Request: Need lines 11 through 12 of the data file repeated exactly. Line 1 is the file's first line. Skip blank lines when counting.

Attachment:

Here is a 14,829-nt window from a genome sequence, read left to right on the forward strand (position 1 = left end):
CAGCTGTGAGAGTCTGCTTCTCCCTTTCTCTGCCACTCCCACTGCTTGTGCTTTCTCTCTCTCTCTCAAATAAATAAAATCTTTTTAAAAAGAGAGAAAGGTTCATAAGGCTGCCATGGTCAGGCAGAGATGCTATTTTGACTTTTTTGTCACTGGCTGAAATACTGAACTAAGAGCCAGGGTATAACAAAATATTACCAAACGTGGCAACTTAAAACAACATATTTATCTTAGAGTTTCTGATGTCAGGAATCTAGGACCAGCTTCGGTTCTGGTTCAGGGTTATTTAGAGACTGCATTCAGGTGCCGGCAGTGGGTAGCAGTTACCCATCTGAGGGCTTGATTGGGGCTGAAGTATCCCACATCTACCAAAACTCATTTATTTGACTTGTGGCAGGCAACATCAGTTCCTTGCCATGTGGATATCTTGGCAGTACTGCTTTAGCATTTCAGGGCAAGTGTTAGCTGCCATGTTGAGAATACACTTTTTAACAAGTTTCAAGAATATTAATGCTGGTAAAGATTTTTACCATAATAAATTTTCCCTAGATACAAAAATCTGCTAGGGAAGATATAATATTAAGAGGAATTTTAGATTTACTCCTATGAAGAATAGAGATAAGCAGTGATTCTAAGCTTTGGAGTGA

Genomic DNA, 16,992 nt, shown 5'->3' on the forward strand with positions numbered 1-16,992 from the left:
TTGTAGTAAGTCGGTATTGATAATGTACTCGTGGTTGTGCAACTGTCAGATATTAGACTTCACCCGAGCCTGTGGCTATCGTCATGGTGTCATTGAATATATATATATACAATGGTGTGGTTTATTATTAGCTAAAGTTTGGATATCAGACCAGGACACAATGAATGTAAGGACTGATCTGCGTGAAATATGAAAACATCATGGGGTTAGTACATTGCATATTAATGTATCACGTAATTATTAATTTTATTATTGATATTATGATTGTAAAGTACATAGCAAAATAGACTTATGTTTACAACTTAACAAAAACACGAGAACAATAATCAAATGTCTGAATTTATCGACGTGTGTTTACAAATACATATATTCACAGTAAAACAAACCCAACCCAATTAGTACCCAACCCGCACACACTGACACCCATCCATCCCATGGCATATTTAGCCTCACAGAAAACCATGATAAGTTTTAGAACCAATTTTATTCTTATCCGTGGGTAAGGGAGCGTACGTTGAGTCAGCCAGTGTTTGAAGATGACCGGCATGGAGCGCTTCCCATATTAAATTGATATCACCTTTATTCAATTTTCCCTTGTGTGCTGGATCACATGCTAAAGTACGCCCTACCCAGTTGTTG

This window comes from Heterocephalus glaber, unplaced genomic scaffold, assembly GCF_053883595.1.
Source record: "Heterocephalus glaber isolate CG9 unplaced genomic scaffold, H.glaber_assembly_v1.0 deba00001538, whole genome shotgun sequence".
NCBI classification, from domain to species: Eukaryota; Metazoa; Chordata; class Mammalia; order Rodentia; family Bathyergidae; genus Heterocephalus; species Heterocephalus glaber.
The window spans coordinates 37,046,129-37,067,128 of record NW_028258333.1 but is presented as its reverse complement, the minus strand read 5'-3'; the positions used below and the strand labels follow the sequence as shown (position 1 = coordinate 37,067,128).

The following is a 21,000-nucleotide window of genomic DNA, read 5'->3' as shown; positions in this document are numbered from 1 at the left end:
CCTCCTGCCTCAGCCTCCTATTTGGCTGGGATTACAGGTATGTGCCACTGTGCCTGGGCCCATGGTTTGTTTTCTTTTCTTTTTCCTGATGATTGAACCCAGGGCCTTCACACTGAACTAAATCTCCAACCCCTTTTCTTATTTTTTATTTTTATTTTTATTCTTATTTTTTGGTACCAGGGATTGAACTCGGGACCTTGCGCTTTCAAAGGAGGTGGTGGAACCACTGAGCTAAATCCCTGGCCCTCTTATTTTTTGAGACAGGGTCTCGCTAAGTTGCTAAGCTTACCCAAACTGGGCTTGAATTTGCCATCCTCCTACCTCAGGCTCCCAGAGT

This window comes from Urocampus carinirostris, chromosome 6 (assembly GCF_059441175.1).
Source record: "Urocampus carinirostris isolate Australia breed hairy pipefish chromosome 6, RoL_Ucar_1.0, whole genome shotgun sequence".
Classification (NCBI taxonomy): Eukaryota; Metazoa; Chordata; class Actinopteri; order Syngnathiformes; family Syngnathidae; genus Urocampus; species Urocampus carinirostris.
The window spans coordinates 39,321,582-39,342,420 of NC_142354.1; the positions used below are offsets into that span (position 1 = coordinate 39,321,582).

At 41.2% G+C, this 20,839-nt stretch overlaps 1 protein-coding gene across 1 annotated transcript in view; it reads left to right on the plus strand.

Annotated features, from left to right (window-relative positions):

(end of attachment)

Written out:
This window comes from Urocampus carinirostris, chromosome 6 (assembly GCF_059441175.1).
Source record: "Urocampus carinirostris isolate Australia breed hairy pipefish chromosome 6, RoL_Ucar_1.0, whole genome shotgun sequence".